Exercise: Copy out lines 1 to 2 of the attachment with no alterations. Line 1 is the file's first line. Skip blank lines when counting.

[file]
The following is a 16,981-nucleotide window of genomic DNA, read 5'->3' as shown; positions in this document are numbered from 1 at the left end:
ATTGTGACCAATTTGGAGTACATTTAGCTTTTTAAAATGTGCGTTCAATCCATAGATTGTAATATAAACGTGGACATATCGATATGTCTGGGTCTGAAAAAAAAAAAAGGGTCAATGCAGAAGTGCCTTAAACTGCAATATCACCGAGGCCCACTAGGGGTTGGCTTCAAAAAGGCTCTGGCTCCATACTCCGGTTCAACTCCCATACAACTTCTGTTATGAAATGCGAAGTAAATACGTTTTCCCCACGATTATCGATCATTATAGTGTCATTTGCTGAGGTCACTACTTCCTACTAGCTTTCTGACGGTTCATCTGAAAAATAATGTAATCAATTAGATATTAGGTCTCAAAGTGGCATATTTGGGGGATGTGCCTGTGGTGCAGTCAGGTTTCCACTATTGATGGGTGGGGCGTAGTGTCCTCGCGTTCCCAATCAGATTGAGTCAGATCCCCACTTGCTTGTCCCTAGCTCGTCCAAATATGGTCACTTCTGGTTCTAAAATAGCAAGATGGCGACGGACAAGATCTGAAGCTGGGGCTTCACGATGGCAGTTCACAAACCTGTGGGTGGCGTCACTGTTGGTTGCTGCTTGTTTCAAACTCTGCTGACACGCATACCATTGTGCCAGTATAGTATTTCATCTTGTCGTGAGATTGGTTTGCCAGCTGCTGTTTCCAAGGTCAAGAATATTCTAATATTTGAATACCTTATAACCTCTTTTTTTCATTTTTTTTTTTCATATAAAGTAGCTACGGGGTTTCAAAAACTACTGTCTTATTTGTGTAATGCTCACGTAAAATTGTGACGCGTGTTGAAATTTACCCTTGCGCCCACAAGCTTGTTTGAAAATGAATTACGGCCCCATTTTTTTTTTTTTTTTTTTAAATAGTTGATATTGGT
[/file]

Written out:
The following is a 16,981-nucleotide window of genomic DNA, read 5'->3' as shown; positions in this document are numbered from 1 at the left end:
ATTGTGACCAATTTGGAGTACATTTAGCTTTTTAAAATGTGCGTTCAATCCATAGATTGTAATATAAACGTGGACATATCGATATGTCTGGGTCTGAAAAAAAAAAAAGGGTCAATGCAGAAGTGCCTTAAACTGCAATATCACCGAGGCCCACTAGGGGTTGGCTTCAAAAAGGCTCTGGCTCCATACTCCGGTTCAACTCCCATACAACTTCTGTTATGAAATGCGAAGTAAATACGTTTTCCCCACGATTATCGATCATTATAGTGTCATTTGCTGAGGTCACTACTTCCTACTAGCTTTCTGACGGTTCATCTGAAAAATAATGTAATCAATTAGATATTAGGTCTCAAAGTGGCATATTTGGGGGATGTGCCTGTGGTGCAGTCAGGTTTCCACTATTGATGGGTGGGGCGTAGTGTCCTCGCGTTCCCAATCAGATTGAGTCAGATCCCCACTTGCTTGTCCCTAGCTCGTCCAAATATGGTCACTTCTGGTTCTAAAATAGCAAGATGGCGACGGACAAGATCTGAAGCTGGGGCTTCACGATGGCAGTTCACAAACCTGTGGGTGGCGTCACTGTTGGTTGCTGCTTGTTTCAAACTCTGCTGACACGCATACCATTGTGCCAGTATAGTATTTCATCTTGTCGTGAGATTGGTTTGCCAGCTGCTGTTTCCAAGGTCAAGAATATTCTAATATTTGAATACCTTATAACCTCTTTTTTTCATTTTTTTTTTTCATATAAAGTAGCTACGGGGTTTCAAAAACTACTGTCTTATTTGTGTAATGCTCACGTAAAATTGTGACGCGTGTTGAAATTTACCCTTGCGCCCACAAGCTTGTTTGAAAATGAATTACGGCCCCATTTTTTTTTTTTTTTTTTTAAATAGTTGATATTGGT